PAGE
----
The horizontal movement of the water was observed by simply stepping on the snow around the visible flood pool or removing the snow in a small canal away from the pump and the fully flooded area: even a minimal quantity of water saturating the bottom layer of the snow would make it unstable and collapse when applying the weight, often forcing the top snow into the underlying water, and exposing the latter. We had the impression that the quantity of the underlying water was sufficient to flood the full stack of snow, but for some reason it would take longer for the process to occur. But it would flood all the stack once the top part of the snow was collapsed into it (e.g., by stepping or pressing on the snow)
The harsh conditions of this environment call for devices with large enough power to guarantee some protection against ice formation: a small pump would much more quickly and easily clog and block due to freezing. There should be a lower limit in power to our evaluation of power/flow/weight/cost efficiency trade-offs.
Small canal dug a few metres away from the flooded area, to show the water travelling under the snow.
Areas That Need Clarification
The bare ice created at the top of existing ice through snow flooding, in some cases seemed very brittle. While there is no trace of liquid water or slush under it, through to the underlying layer of more solid ice, even when resulting from the flooding of 20+ cm of snow, the structure seemed much weaker, possibly with a considerable amount of air, and, for instance, walking on it would result in making it collapse. This may affect the conductivity of this layer (Note: Cecilia Bitz indicated that this could be due to the speed of freezing).
Once an ice hole was drilled, and once we let the water freeze, after flooding the snow completely, we could observe significant water vapour coming from the water. We attribute this to the freezing process taking place, and the latent heat being released into the atmosphere because of this.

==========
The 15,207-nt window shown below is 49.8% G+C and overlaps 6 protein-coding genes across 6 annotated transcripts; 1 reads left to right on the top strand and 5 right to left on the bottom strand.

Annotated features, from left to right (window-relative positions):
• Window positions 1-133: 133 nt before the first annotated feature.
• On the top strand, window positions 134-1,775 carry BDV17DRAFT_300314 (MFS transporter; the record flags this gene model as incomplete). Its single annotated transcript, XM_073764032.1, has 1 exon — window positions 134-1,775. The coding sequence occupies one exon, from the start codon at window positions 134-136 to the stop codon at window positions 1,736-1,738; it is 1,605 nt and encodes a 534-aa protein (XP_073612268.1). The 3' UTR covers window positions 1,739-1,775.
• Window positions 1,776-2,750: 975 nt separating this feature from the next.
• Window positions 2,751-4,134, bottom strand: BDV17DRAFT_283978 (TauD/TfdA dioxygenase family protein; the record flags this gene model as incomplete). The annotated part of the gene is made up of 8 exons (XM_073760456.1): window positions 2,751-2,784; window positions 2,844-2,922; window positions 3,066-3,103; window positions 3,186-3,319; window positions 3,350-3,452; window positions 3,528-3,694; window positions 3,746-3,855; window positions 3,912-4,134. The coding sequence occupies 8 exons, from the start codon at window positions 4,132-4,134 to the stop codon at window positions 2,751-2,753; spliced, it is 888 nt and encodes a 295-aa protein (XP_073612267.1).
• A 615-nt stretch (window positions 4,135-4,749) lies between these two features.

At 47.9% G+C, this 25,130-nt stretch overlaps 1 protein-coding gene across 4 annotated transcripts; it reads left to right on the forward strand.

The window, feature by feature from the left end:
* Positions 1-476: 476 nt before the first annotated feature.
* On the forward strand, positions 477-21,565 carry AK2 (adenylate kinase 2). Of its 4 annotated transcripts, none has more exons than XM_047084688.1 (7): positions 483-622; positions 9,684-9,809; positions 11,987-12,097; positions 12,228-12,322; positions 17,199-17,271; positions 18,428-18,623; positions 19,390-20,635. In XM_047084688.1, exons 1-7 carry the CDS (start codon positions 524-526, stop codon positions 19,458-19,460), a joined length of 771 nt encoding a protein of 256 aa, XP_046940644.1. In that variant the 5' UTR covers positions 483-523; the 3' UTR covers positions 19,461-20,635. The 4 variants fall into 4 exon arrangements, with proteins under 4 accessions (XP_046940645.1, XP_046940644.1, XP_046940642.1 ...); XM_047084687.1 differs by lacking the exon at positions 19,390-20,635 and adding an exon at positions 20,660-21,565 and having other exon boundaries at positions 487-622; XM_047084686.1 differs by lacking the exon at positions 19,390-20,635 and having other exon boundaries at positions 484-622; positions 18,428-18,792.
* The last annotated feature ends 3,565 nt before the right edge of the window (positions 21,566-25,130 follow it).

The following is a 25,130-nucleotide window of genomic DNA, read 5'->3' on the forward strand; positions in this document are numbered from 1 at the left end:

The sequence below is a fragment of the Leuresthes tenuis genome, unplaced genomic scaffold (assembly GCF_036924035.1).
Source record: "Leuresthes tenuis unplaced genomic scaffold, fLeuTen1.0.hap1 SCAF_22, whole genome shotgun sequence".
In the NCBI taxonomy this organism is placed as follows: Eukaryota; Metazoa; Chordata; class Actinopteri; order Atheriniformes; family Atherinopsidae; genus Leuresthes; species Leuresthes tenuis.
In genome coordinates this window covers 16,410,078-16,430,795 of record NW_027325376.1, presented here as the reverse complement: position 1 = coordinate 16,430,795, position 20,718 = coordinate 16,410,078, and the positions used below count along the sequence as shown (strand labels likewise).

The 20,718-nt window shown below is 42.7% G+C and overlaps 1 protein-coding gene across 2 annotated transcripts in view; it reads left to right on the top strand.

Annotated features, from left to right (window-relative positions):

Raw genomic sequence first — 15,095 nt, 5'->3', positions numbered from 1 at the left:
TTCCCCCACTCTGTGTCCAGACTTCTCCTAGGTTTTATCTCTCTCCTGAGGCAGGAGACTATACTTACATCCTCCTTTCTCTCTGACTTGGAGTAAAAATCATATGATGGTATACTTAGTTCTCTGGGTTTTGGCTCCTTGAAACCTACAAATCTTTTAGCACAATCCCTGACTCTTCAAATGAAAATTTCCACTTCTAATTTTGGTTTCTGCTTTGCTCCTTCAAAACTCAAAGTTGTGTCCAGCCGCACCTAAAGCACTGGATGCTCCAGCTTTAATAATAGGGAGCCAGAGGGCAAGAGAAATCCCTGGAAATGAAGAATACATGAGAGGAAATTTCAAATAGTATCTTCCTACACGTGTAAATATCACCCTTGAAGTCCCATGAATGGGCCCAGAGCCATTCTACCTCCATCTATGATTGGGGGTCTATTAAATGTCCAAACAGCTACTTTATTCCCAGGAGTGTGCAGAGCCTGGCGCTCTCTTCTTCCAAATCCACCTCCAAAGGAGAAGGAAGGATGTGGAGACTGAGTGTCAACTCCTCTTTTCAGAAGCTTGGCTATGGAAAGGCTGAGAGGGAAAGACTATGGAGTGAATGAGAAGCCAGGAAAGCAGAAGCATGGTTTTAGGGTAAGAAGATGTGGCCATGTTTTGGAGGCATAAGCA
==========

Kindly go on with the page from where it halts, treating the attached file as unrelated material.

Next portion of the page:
Weather summary for the week of field tests.
Summary of Tests Executed
Common Preparation and Test Execution
The pump, output pipe, battery station, ice auger, a shovel and several measurement tools were transported by pickup truck first, and then by sled to the chosen destination. The first tests were conducted near the jetty in the Nome harbour area. Subsequent tests were conducted near Fort Davis, about 3 miles from Nome. In both cases we positioned the pump at 100 – 200m from the road, changing position every day, to cover a different part of the sea-ice, and continue to observe the evolution of status from the previous days.
Carrying some equipment to the target location near Fort Davis.
All tests required the creation of a hole in the ice to accommodate the submersible pump. This was done using a 4” diameter ice auger. As the pump required at least a 12” diameter hole for clearance, and as the ice was between 70-100 cm thick, we ended up requiring 3-4 holes close to each other, and creating a much larger hole, sometimes of irregular shape. This complicated the protection of the hole from water in-flow and sometimes impeded the pump, reducing its output flow.
Ice hole with makeshift wooden planks cofferdam.
The tests were executed with durations from 15 minutes to 3 hours, replacing the battery with a fully charged one roughly after every hour of use.
21st of February 2023 - Day 1
Tests were conducted near the harbour jetty, using a directional pipe. After 30 minutes of pumping, the area covered was of elliptical shape, with 19m and 15m axis. We remeasured on a regular basis, until the end of the test. We noticed that the water had travelled outside of the fully flooded area for at least 1-2m, and the water was clearly present at the bottom of the snow.
Temperature: -4C, -3C
Time elapsed: 1:02:30
Snow depth: 10cm average - strong winds were moving the powdery snow around quickly
Area covered: approximately 500 m2 (elliptical, 30m and 22m axis) of completely flooded snow
Wind speed: 20-40 mph
Day 1 - blizzard conditions made the testing complicated.
Day 2 – Day 3: no testing due to surge storm